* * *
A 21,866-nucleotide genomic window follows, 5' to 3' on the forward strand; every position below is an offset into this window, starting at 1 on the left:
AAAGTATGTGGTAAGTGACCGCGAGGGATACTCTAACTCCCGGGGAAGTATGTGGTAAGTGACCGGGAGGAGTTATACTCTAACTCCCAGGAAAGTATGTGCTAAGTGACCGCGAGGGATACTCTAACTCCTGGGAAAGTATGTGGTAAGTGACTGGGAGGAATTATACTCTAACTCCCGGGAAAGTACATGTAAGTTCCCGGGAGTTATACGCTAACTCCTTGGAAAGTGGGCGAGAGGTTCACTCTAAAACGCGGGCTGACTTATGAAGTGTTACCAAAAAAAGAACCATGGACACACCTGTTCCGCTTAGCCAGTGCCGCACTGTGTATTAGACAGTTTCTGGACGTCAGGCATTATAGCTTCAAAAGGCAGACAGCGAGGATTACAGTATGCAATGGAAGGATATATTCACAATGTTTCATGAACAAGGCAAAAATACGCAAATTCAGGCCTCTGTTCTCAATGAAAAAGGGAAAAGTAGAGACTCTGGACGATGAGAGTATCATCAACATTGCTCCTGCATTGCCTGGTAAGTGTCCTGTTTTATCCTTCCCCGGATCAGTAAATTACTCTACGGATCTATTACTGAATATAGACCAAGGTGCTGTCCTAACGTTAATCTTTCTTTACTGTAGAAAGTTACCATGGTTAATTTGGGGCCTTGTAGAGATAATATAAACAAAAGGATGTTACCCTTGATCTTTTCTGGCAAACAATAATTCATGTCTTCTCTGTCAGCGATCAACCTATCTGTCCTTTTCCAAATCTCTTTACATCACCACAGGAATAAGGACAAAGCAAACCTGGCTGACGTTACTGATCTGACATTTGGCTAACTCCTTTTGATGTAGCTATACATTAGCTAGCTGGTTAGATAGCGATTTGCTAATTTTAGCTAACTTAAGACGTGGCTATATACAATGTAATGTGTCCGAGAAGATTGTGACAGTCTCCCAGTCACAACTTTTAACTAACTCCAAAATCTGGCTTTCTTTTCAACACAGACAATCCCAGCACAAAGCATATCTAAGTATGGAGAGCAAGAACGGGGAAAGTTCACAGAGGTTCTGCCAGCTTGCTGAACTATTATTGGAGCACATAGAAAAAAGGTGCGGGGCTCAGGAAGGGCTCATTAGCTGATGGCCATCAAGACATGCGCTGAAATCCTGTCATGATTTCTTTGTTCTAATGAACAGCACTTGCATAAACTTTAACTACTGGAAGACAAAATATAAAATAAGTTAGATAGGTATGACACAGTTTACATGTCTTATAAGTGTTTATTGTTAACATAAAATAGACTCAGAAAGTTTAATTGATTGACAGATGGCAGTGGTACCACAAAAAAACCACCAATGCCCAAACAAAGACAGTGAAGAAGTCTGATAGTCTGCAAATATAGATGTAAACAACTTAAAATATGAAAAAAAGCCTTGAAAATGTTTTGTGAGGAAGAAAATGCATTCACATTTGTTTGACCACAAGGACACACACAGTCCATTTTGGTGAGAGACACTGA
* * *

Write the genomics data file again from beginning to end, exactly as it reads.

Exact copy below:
A 21,866-nucleotide genomic window follows, 5' to 3' on the forward strand; every position below is an offset into this window, starting at 1 on the left:
AAAGTATGTGGTAAGTGACCGCGAGGGATACTCTAACTCCCGGGGAAGTATGTGGTAAGTGACCGGGAGGAGTTATACTCTAACTCCCAGGAAAGTATGTGCTAAGTGACCGCGAGGGATACTCTAACTCCTGGGAAAGTATGTGGTAAGTGACTGGGAGGAATTATACTCTAACTCCCGGGAAAGTACATGTAAGTTCCCGGGAGTTATACGCTAACTCCTTGGAAAGTGGGCGAGAGGTTCACTCTAAAACGCGGGCTGACTTATGAAGTGTTACCAAAAAAAGAACCATGGACACACCTGTTCCGCTTAGCCAGTGCCGCACTGTGTATTAGACAGTTTCTGGACGTCAGGCATTATAGCTTCAAAAGGCAGACAGCGAGGATTACAGTATGCAATGGAAGGATATATTCACAATGTTTCATGAACAAGGCAAAAATACGCAAATTCAGGCCTCTGTTCTCAATGAAAAAGGGAAAAGTAGAGACTCTGGACGATGAGAGTATCATCAACATTGCTCCTGCATTGCCTGGTAAGTGTCCTGTTTTATCCTTCCCCGGATCAGTAAATTACTCTACGGATCTATTACTGAATATAGACCAAGGTGCTGTCCTAACGTTAATCTTTCTTTACTGTAGAAAGTTACCATGGTTAATTTGGGGCCTTGTAGAGATAATATAAACAAAAGGATGTTACCCTTGATCTTTTCTGGCAAACAATAATTCATGTCTTCTCTGTCAGCGATCAACCTATCTGTCCTTTTCCAAATCTCTTTACATCACCACAGGAATAAGGACAAAGCAAACCTGGCTGACGTTACTGATCTGACATTTGGCTAACTCCTTTTGATGTAGCTATACATTAGCTAGCTGGTTAGATAGCGATTTGCTAATTTTAGCTAACTTAAGACGTGGCTATATACAATGTAATGTGTCCGAGAAGATTGTGACAGTCTCCCAGTCACAACTTTTAACTAACTCCAAAATCTGGCTTTCTTTTCAACACAGACAATCCCAGCACAAAGCATATCTAAGTATGGAGAGCAAGAACGGGGAAAGTTCACAGAGGTTCTGCCAGCTTGCTGAACTATTATTGGAGCACATAGAAAAAAGGTGCGGGGCTCAGGAAGGGCTCATTAGCTGATGGCCATCAAGACATGCGCTGAAATCCTGTCATGATTTCTTTGTTCTAATGAACAGCACTTGCATAAACTTTAACTACTGGAAGACAAAATATAAAATAAGTTAGATAGGTATGACACAGTTTACATGTCTTATAAGTGTTTATTGTTAACATAAAATAGACTCAGAAAGTTTAATTGATTGACAGATGGCAGTGGTACCACAAAAAAACCACCAATGCCCAAACAAAGACAGTGAAGAAGTCTGATAGTCTGCAAATATAGATGTAAACAACTTAAAATATGAAAAAAAGCCTTGAAAATGTTTTGTGAGGAAGAAAATGCATTCACATTTGTTTGACCACAAGGACACACACAGTCCATTTTGGTGAGAGACACTGA